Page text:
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Plot summary

Uploaded by: FREEMAN

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720p.WEB 1080p.WEB
862.67 MB
Multiple languages 2.0
24 fps
1 hr 33 min
P/S 3 / 23
1.56 GB
Multiple languages 2.0
24 fps
1 hr 33 min
P/S 12 / 32

Movie Reviews

Reviewed by bouton-gillian7 / 10

Difficult, but thought-provoking

When I watched this movie I was lucky to receive some background information before the movie and a critical analysis afterwards. Without it I probably wouldn't have given it a 7 rating.

It is an extremely slow movie, probably around 40 shots, without a narrative and filmed in black and white. The viewer gets confronted with images of visitors of the Sachsenhausen and Dachau concentration camps. Most of the shots last a couple of minutes. There is no narrator, only the sound of the people and an occasional explanation of a guide. For me, this was a very difficult experience. The movie itself is a critique on the way we visit these sensitive places. Throughout the picture we can hear a guide who tells about Johann Elser, who attempted to kill Hitler but failed and was brought to the Dachau concentration camp where he was tortured and killed. During this explanation we see people who genuinely care about what the guide has to tell. On the other hand, we can also see a girl who tries to hold a water bottle on her head. Each of the shots in this movie has this kind of duality in it.The material was carefully picked by Loznitsa to prove his views about these practices.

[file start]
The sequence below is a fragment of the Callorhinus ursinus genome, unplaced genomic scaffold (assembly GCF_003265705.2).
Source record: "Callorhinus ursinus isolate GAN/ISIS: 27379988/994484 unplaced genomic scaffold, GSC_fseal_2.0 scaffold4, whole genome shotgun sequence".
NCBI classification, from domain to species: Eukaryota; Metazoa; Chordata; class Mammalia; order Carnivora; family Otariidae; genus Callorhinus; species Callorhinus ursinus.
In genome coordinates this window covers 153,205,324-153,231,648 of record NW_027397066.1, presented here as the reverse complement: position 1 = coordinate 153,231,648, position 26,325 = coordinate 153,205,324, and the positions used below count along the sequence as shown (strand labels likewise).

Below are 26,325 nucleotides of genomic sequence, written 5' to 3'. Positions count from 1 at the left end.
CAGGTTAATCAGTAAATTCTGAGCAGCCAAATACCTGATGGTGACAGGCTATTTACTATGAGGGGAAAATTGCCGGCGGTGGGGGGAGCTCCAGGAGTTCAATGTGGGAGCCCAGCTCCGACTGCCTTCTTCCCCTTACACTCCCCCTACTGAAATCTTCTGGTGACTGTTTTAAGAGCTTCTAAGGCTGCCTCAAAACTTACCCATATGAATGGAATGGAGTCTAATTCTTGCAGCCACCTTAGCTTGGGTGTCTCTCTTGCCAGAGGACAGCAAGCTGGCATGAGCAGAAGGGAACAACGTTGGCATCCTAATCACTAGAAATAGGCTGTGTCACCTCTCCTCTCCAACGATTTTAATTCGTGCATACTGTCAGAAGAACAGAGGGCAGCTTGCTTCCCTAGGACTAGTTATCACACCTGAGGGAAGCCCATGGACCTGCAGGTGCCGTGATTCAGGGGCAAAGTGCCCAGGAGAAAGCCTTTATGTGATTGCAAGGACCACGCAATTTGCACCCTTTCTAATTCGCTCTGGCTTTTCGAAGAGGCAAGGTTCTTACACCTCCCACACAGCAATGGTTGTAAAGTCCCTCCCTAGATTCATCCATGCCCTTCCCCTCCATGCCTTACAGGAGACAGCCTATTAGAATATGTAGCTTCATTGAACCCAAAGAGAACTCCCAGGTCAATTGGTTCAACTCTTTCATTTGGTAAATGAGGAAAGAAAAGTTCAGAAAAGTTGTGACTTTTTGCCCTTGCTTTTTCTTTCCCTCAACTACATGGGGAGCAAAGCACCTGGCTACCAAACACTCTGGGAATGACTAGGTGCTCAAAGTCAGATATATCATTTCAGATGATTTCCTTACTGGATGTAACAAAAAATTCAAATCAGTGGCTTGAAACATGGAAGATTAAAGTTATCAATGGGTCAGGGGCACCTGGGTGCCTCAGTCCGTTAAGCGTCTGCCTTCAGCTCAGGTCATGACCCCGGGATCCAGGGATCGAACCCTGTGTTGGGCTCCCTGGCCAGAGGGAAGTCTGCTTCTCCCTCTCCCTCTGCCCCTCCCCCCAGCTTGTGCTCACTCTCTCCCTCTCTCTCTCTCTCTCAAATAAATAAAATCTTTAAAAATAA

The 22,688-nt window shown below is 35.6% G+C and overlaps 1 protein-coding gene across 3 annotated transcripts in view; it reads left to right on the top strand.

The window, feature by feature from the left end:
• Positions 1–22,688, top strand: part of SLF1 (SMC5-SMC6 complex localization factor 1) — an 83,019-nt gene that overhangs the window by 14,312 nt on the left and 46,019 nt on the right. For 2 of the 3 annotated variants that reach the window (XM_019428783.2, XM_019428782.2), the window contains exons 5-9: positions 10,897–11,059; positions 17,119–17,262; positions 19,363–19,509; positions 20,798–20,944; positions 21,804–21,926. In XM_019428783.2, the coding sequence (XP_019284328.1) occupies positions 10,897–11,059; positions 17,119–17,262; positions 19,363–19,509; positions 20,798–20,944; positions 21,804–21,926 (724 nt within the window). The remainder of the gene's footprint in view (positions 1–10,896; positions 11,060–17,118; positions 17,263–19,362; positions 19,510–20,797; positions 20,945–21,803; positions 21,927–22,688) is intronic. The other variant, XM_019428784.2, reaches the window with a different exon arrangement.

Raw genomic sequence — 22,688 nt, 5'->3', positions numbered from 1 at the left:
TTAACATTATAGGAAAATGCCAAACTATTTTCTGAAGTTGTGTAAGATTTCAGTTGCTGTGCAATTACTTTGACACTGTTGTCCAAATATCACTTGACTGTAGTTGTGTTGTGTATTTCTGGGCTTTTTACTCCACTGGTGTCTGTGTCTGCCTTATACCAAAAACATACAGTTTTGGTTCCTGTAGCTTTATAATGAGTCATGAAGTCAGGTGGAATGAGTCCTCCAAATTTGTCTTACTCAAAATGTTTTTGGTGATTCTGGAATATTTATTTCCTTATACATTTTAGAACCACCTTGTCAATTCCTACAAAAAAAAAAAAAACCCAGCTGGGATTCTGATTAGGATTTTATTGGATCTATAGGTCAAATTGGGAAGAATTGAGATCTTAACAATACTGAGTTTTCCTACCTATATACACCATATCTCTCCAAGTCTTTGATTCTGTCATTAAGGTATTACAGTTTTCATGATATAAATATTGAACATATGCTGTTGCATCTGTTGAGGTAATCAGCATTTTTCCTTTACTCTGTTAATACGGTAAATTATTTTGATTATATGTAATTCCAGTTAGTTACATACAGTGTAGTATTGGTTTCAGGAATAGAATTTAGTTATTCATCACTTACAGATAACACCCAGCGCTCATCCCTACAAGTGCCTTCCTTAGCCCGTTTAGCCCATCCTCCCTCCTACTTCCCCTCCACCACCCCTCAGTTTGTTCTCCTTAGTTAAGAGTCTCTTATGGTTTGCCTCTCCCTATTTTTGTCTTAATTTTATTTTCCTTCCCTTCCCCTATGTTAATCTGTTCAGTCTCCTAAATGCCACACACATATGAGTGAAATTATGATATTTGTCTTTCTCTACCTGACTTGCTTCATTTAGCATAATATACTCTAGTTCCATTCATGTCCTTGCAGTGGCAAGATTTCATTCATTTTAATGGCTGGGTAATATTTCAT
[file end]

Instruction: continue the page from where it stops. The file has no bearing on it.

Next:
If you can make it to the end of the movie - when I watched it a lot of the people in the cinema walked out before it was over- you will have been confronted with Loznitsa his feelings about visiting these concentration camps. These are places where we remember the horror that happened there. But at the same time it is a good example of how capitalism and innovation affects our lives. Dozens of people with smartphones, cameras, branded shirts, food, etc. will have passed on the screen.

It is an interesting experience, and it makes you think about the way these places are being visited.

Reviewed by LeonardHaid5 / 10

I Felt Set Free

Five-minute shot of people milling about, doing nothing in particular except walking and looking around. Cut to another 5-minute shot of people milling about, doing nothing interesting in particular. A teenager is wearing a T-shirt with an irreverent expression on it, but not that irreverent. The host waxed philosophical about that T-shirt at the cinema before the movie began, unintentionally setting the stage for artistic pretension. Cut to another 5-minute shot of the entrance to the concentration camp memorial site. Some are taking photos of the Arbeit macht frei sign, but so what. Cut to another 5-minute shot...get the idea yet? I got up and left. Walking out set me free.

Reviewed by williammjeffery7 / 10

Powerful avant-garde but can be a painfully dull watch

Sharing the name of a novel where a character (Austerlitz) sees his mother in a Nazi propaganda film about the Theresienstadt camp where this documentary is set, the film painfully and disturbingly observes tourists walk around the camp for 90 minutes like the character Austerlitz did. When the camera is fixed for at least 5 minutes at a time in different spots around the camp, you notice how the tourists behave as they look around, chat, and take selfies. They don't act disrespectfully, just normally like they were at a theme park or whatever, making you question how they should behave in a Nazi prison camp. Indeed, interesting thoughts arose as I watched this film. Though, the film is precisely that, 90 minutes of fixed shots around a Nazi camp with no additional dialogue. It was (apart from its praises) painful to sit through at times. I don't expect anyone to walk out and think it was a great cinematic achievement or entertaining but perhaps they acknowledge its message that could be read in many ways.

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